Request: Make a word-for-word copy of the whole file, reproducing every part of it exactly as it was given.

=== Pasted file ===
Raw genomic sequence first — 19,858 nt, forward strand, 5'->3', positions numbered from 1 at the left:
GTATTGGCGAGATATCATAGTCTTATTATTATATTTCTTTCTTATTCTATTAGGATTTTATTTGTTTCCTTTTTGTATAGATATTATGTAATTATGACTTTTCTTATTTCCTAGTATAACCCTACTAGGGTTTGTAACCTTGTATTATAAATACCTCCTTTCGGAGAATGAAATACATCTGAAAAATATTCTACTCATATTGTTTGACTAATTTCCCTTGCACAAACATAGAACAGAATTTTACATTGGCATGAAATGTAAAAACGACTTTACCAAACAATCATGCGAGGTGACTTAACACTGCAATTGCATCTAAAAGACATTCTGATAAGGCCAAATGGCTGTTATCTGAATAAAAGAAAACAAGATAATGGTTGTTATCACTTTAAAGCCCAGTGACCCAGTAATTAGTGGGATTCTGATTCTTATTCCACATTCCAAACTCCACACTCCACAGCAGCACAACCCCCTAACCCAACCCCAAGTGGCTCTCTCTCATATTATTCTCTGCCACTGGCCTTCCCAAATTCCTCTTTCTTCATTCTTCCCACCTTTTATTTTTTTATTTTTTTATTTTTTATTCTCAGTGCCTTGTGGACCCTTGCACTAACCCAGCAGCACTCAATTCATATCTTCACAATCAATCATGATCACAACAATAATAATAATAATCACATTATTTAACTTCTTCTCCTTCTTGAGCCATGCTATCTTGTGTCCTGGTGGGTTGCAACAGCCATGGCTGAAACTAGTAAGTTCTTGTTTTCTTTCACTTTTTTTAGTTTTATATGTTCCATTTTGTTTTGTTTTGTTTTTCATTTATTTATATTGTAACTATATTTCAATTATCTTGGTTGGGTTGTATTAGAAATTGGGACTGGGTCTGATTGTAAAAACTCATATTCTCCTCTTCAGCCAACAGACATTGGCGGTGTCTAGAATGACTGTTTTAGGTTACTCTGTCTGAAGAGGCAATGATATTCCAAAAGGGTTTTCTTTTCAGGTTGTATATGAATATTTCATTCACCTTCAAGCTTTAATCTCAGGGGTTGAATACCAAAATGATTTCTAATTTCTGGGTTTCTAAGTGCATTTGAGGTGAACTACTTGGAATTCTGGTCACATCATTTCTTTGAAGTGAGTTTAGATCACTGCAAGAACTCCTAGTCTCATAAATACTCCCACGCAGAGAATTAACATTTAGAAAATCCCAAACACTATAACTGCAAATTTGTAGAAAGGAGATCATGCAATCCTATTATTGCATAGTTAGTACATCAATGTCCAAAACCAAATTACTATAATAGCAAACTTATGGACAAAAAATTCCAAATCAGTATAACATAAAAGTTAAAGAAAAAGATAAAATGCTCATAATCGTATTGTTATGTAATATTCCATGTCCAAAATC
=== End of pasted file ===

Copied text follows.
Raw genomic sequence first — 19,858 nt, forward strand, 5'->3', positions numbered from 1 at the left:
GTATTGGCGAGATATCATAGTCTTATTATTATATTTCTTTCTTATTCTATTAGGATTTTATTTGTTTCCTTTTTGTATAGATATTATGTAATTATGACTTTTCTTATTTCCTAGTATAACCCTACTAGGGTTTGTAACCTTGTATTATAAATACCTCCTTTCGGAGAATGAAATACATCTGAAAAATATTCTACTCATATTGTTTGACTAATTTCCCTTGCACAAACATAGAACAGAATTTTACATTGGCATGAAATGTAAAAACGACTTTACCAAACAATCATGCGAGGTGACTTAACACTGCAATTGCATCTAAAAGACATTCTGATAAGGCCAAATGGCTGTTATCTGAATAAAAGAAAACAAGATAATGGTTGTTATCACTTTAAAGCCCAGTGACCCAGTAATTAGTGGGATTCTGATTCTTATTCCACATTCCAAACTCCACACTCCACAGCAGCACAACCCCCTAACCCAACCCCAAGTGGCTCTCTCTCATATTATTCTCTGCCACTGGCCTTCCCAAATTCCTCTTTCTTCATTCTTCCCACCTTTTATTTTTTTATTTTTTTATTTTTTATTCTCAGTGCCTTGTGGACCCTTGCACTAACCCAGCAGCACTCAATTCATATCTTCACAATCAATCATGATCACAACAATAATAATAATAATCACATTATTTAACTTCTTCTCCTTCTTGAGCCATGCTATCTTGTGTCCTGGTGGGTTGCAACAGCCATGGCTGAAACTAGTAAGTTCTTGTTTTCTTTCACTTTTTTTAGTTTTATATGTTCCATTTTGTTTTGTTTTGTTTTTCATTTATTTATATTGTAACTATATTTCAATTATCTTGGTTGGGTTGTATTAGAAATTGGGACTGGGTCTGATTGTAAAAACTCATATTCTCCTCTTCAGCCAACAGACATTGGCGGTGTCTAGAATGACTGTTTTAGGTTACTCTGTCTGAAGAGGCAATGATATTCCAAAAGGGTTTTCTTTTCAGGTTGTATATGAATATTTCATTCACCTTCAAGCTTTAATCTCAGGGGTTGAATACCAAAATGATTTCTAATTTCTGGGTTTCTAAGTGCATTTGAGGTGAACTACTTGGAATTCTGGTCACATCATTTCTTTGAAGTGAGTTTAGATCACTGCAAGAACTCCTAGTCTCATAAATACTCCCACGCAGAGAATTAACATTTAGAAAATCCCAAACACTATAACTGCAAATTTGTAGAAAGGAGATCATGCAATCCTATTATTGCATAGTTAGTACATCAATGTCCAAAACCAAATTACTATAATAGCAAACTTATGGACAAAAAATTCCAAATCAGTATAACATAAAAGTTAAAGAAAAAGATAAAATGCTCATAATCGTATTGTTATGTAATATTCCATGTCCAAAATC